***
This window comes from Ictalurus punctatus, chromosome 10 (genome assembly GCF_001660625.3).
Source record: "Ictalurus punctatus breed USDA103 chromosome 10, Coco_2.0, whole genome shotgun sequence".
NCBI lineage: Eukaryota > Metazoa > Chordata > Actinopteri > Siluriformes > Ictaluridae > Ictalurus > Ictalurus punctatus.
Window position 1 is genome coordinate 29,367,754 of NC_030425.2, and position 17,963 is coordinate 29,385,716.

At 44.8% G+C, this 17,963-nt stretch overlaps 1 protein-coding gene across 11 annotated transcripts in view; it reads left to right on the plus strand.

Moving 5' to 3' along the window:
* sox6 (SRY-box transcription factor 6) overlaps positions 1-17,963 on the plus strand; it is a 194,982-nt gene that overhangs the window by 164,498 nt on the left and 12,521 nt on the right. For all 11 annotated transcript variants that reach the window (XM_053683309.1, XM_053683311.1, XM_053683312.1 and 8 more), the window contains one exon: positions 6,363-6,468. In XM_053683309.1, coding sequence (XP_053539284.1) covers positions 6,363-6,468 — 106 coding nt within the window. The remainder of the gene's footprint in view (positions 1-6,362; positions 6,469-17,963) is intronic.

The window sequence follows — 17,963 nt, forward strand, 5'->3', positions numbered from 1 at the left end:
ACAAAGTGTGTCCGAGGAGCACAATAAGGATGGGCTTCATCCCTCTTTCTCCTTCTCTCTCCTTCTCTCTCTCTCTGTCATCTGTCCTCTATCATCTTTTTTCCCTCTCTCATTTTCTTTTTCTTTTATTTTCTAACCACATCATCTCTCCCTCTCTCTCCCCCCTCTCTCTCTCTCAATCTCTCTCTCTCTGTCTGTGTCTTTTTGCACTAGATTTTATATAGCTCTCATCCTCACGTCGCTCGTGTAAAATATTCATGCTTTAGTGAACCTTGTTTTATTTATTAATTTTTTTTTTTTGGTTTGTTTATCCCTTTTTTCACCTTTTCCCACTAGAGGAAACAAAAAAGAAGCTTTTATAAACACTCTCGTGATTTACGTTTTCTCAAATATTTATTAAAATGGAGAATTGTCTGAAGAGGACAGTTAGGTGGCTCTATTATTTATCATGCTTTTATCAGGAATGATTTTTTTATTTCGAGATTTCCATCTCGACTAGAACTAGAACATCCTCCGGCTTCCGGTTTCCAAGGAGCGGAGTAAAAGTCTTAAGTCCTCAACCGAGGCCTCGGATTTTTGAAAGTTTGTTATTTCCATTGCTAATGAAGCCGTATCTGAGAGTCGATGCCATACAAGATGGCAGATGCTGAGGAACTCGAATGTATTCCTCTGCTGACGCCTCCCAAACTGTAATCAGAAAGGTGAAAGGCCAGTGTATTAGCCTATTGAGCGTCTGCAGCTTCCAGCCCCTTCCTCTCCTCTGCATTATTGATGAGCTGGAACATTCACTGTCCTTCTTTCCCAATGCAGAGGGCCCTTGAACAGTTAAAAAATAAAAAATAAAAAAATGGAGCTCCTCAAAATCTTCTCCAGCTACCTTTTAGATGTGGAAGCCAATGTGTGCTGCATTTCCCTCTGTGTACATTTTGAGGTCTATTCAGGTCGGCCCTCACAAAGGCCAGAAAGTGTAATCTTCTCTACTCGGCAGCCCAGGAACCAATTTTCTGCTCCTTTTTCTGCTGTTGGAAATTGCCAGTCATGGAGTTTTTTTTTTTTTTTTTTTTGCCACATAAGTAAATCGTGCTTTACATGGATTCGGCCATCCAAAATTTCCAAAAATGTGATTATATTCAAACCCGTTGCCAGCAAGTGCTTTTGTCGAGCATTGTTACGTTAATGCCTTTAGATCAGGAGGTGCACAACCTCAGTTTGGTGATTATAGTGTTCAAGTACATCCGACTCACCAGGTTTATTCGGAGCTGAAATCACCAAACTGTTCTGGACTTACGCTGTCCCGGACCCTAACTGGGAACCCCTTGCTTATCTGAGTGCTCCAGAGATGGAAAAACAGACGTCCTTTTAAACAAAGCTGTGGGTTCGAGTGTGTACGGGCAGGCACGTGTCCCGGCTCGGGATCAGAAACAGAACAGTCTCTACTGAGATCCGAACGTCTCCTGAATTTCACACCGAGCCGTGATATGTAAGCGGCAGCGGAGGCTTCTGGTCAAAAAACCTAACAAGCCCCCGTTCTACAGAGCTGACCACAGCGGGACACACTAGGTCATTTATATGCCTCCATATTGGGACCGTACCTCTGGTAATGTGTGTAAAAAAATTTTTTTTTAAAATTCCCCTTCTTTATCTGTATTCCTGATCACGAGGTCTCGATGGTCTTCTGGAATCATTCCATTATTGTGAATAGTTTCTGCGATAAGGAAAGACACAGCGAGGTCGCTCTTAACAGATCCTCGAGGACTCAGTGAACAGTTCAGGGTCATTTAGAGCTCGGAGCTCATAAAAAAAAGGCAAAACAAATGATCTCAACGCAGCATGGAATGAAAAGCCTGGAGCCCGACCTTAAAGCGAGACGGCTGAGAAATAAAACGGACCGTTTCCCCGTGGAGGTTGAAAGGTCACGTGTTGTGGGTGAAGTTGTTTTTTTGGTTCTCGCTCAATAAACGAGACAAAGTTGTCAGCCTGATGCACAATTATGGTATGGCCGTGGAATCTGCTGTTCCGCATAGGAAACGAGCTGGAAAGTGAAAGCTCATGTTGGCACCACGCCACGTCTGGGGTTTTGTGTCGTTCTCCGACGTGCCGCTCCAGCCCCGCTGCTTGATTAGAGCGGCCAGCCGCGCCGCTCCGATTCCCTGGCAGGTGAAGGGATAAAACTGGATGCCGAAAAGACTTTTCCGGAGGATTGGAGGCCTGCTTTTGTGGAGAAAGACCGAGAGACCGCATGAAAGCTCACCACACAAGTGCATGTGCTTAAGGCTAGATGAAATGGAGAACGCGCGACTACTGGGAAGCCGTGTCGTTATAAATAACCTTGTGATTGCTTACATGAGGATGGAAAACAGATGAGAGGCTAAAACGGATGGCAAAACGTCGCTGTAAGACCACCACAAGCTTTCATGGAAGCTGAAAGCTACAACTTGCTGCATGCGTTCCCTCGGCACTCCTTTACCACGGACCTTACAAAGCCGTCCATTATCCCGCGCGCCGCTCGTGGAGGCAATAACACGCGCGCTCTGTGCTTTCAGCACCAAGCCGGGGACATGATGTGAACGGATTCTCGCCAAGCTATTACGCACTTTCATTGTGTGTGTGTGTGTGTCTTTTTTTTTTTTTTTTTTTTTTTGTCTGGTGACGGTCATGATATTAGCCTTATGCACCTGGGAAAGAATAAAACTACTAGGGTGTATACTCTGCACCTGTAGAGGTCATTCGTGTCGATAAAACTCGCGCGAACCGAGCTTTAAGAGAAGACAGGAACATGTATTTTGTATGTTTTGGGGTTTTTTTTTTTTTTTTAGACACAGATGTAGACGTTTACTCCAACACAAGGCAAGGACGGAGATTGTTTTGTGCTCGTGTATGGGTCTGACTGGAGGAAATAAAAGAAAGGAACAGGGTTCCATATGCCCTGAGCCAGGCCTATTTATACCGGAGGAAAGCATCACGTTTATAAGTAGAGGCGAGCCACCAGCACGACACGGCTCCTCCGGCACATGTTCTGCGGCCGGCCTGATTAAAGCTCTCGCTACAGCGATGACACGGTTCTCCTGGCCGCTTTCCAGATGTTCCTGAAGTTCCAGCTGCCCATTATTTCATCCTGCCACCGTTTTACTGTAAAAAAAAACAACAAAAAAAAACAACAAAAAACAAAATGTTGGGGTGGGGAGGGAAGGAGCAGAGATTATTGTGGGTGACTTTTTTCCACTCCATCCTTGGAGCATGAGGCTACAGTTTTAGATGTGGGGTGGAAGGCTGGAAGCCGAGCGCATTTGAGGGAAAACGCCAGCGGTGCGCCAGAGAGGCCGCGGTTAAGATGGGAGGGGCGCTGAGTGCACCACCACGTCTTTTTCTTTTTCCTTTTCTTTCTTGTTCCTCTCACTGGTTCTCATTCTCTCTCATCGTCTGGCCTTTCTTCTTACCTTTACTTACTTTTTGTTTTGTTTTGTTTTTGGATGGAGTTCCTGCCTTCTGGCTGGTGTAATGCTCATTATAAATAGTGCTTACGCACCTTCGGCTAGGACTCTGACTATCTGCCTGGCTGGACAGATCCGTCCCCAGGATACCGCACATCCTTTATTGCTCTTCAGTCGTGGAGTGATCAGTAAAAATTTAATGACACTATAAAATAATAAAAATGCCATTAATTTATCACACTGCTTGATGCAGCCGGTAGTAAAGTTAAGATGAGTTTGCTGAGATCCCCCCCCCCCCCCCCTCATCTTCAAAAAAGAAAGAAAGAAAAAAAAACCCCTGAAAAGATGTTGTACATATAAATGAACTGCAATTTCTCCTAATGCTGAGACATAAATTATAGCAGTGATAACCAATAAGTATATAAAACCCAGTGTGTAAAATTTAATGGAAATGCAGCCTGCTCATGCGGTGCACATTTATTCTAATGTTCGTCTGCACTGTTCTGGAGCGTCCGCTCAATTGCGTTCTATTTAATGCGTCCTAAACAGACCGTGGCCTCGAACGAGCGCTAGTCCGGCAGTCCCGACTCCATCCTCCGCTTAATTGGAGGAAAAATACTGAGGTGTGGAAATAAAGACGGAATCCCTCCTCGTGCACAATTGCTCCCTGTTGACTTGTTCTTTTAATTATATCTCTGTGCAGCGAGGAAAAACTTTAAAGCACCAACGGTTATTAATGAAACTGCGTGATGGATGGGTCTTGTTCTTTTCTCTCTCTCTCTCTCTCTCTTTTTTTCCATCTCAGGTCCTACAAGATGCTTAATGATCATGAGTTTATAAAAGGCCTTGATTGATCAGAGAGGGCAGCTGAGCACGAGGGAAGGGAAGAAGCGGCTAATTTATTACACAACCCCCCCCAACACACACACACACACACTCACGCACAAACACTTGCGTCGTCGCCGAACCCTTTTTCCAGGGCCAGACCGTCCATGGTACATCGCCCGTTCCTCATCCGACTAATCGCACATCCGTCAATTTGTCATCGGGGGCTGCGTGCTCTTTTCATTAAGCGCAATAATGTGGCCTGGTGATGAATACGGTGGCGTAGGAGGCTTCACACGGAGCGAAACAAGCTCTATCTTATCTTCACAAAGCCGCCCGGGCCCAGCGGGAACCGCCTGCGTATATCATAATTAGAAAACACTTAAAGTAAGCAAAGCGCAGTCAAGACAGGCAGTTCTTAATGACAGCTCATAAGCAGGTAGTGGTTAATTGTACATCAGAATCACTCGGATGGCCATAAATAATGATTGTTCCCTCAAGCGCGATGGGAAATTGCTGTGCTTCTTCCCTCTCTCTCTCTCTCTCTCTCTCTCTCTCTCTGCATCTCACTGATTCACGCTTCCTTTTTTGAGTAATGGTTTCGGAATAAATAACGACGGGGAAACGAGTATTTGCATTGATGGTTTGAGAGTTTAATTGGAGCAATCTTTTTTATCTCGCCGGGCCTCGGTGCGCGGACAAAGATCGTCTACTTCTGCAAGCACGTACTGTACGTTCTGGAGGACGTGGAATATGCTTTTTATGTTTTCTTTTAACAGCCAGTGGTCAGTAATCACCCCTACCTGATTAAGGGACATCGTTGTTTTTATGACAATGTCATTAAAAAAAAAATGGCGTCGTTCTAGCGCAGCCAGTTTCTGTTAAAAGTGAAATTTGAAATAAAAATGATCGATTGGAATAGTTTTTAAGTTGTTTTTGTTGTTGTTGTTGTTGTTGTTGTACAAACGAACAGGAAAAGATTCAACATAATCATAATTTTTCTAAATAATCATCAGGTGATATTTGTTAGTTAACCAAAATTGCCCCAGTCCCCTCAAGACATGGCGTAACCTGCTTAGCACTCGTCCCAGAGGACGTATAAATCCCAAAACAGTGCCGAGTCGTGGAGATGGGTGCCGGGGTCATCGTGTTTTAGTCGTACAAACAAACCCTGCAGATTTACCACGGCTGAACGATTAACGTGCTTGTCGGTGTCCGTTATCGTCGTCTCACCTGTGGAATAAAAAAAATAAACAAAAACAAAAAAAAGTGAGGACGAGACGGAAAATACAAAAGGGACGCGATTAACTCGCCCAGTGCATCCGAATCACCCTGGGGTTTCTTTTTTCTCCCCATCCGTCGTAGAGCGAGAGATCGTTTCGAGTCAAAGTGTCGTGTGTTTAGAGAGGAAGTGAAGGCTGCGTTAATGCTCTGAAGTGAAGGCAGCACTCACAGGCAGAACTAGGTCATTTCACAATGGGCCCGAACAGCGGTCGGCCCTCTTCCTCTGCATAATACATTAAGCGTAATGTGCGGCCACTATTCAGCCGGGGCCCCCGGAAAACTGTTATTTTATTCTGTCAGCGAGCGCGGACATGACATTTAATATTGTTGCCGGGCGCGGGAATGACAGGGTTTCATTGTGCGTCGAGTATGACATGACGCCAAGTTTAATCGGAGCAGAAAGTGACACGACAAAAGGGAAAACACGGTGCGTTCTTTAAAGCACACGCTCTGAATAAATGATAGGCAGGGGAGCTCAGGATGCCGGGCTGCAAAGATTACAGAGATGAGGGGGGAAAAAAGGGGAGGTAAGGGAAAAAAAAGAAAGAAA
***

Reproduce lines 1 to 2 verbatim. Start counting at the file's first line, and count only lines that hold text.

This window comes from Ictalurus punctatus, chromosome 10 (genome assembly GCF_001660625.3).
Source record: "Ictalurus punctatus breed USDA103 chromosome 10, Coco_2.0, whole genome shotgun sequence".